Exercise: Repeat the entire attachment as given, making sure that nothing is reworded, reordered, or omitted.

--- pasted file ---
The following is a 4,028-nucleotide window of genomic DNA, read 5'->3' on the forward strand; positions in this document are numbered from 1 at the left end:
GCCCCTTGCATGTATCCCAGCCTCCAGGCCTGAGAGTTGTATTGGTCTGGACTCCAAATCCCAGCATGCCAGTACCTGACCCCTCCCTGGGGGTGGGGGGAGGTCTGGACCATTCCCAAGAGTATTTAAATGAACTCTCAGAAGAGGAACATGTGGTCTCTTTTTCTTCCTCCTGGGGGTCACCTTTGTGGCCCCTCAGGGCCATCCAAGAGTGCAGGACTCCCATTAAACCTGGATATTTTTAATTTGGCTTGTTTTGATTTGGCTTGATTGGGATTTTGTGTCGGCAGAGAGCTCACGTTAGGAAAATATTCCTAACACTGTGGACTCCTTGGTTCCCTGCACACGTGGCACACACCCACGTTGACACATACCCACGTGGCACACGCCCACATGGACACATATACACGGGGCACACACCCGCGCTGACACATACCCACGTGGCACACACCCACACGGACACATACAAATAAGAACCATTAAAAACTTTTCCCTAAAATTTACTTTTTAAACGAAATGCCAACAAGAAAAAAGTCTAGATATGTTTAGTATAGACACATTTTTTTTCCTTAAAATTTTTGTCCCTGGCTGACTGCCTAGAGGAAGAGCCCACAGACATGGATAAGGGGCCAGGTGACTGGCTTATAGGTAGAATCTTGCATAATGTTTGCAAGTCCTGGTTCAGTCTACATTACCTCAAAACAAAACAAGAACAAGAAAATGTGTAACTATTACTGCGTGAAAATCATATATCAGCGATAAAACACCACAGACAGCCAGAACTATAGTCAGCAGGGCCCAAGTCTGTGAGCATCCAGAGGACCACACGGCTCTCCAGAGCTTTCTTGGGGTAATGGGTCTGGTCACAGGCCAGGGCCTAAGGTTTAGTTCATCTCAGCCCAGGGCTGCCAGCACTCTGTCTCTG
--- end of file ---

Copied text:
The following is a 4,028-nucleotide window of genomic DNA, read 5'->3' on the forward strand; positions in this document are numbered from 1 at the left end:
GCCCCTTGCATGTATCCCAGCCTCCAGGCCTGAGAGTTGTATTGGTCTGGACTCCAAATCCCAGCATGCCAGTACCTGACCCCTCCCTGGGGGTGGGGGGAGGTCTGGACCATTCCCAAGAGTATTTAAATGAACTCTCAGAAGAGGAACATGTGGTCTCTTTTTCTTCCTCCTGGGGGTCACCTTTGTGGCCCCTCAGGGCCATCCAAGAGTGCAGGACTCCCATTAAACCTGGATATTTTTAATTTGGCTTGTTTTGATTTGGCTTGATTGGGATTTTGTGTCGGCAGAGAGCTCACGTTAGGAAAATATTCCTAACACTGTGGACTCCTTGGTTCCCTGCACACGTGGCACACACCCACGTTGACACATACCCACGTGGCACACGCCCACATGGACACATATACACGGGGCACACACCCGCGCTGACACATACCCACGTGGCACACACCCACACGGACACATACAAATAAGAACCATTAAAAACTTTTCCCTAAAATTTACTTTTTAAACGAAATGCCAACAAGAAAAAAGTCTAGATATGTTTAGTATAGACACATTTTTTTTCCTTAAAATTTTTGTCCCTGGCTGACTGCCTAGAGGAAGAGCCCACAGACATGGATAAGGGGCCAGGTGACTGGCTTATAGGTAGAATCTTGCATAATGTTTGCAAGTCCTGGTTCAGTCTACATTACCTCAAAACAAAACAAGAACAAGAAAATGTGTAACTATTACTGCGTGAAAATCATATATCAGCGATAAAACACCACAGACAGCCAGAACTATAGTCAGCAGGGCCCAAGTCTGTGAGCATCCAGAGGACCACACGGCTCTCCAGAGCTTTCTTGGGGTAATGGGTCTGGTCACAGGCCAGGGCCTAAGGTTTAGTTCATCTCAGCCCAGGGCTGCCAGCACTCTGTCTCTG